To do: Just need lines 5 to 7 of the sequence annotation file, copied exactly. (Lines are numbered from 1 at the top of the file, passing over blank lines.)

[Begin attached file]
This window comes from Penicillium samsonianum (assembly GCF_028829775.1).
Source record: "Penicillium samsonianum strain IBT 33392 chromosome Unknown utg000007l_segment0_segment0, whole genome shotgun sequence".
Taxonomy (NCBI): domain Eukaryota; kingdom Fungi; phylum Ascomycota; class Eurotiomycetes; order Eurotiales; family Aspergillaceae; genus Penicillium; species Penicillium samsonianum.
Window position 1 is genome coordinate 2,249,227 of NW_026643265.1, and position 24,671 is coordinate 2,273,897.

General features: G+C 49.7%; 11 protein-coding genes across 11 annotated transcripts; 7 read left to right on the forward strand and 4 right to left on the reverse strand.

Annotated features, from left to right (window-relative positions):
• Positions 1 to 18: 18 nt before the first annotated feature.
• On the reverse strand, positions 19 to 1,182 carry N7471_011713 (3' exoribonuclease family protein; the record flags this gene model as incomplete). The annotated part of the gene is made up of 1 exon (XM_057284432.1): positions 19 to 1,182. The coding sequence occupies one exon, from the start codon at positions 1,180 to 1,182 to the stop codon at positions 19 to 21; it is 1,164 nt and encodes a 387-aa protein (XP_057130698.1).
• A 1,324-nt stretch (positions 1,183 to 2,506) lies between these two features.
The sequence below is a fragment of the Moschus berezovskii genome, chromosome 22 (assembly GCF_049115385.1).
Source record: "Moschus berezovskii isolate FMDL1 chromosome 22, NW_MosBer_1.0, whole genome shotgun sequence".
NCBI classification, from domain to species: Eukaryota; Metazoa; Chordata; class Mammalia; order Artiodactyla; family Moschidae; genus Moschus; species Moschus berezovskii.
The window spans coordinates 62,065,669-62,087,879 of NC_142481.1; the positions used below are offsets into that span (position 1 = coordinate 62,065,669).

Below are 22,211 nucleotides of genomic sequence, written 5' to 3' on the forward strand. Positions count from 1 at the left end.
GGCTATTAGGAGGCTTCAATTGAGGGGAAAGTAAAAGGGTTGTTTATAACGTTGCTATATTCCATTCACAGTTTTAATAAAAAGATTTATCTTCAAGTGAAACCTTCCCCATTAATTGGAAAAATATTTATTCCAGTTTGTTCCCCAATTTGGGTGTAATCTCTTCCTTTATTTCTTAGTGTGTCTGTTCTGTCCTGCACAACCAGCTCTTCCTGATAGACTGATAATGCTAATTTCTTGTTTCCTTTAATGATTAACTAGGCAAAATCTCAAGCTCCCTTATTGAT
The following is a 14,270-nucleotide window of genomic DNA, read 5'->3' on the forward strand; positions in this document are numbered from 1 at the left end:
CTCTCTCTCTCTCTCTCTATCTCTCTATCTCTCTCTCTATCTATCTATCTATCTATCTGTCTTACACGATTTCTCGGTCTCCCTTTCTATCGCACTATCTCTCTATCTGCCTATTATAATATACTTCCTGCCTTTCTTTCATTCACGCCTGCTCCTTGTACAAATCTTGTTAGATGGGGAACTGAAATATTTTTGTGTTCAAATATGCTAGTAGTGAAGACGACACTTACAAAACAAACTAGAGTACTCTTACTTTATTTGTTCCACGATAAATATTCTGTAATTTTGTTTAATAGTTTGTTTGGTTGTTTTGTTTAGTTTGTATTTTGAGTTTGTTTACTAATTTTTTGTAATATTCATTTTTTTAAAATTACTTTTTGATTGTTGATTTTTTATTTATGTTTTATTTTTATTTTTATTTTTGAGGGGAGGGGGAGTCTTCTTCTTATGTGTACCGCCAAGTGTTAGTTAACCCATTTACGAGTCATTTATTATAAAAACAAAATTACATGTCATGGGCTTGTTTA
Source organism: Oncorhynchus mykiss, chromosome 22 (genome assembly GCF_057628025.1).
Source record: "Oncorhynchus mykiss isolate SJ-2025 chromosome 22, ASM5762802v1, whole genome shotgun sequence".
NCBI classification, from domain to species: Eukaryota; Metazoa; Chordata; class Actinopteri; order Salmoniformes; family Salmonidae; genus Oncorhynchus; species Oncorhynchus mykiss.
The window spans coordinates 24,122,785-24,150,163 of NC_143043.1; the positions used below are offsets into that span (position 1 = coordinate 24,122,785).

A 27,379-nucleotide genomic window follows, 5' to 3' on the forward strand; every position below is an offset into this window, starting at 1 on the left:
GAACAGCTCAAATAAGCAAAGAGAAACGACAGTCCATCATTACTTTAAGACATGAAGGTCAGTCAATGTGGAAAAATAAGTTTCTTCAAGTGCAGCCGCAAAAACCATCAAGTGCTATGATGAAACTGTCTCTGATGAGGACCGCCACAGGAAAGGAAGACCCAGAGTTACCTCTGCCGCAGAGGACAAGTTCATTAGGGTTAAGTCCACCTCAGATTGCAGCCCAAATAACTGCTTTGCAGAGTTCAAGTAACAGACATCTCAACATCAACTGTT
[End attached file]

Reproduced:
General features: G+C 49.7%; 11 protein-coding genes across 11 annotated transcripts; 7 read left to right on the forward strand and 4 right to left on the reverse strand.

Annotated features, from left to right (window-relative positions):
• Positions 1 to 18: 18 nt before the first annotated feature.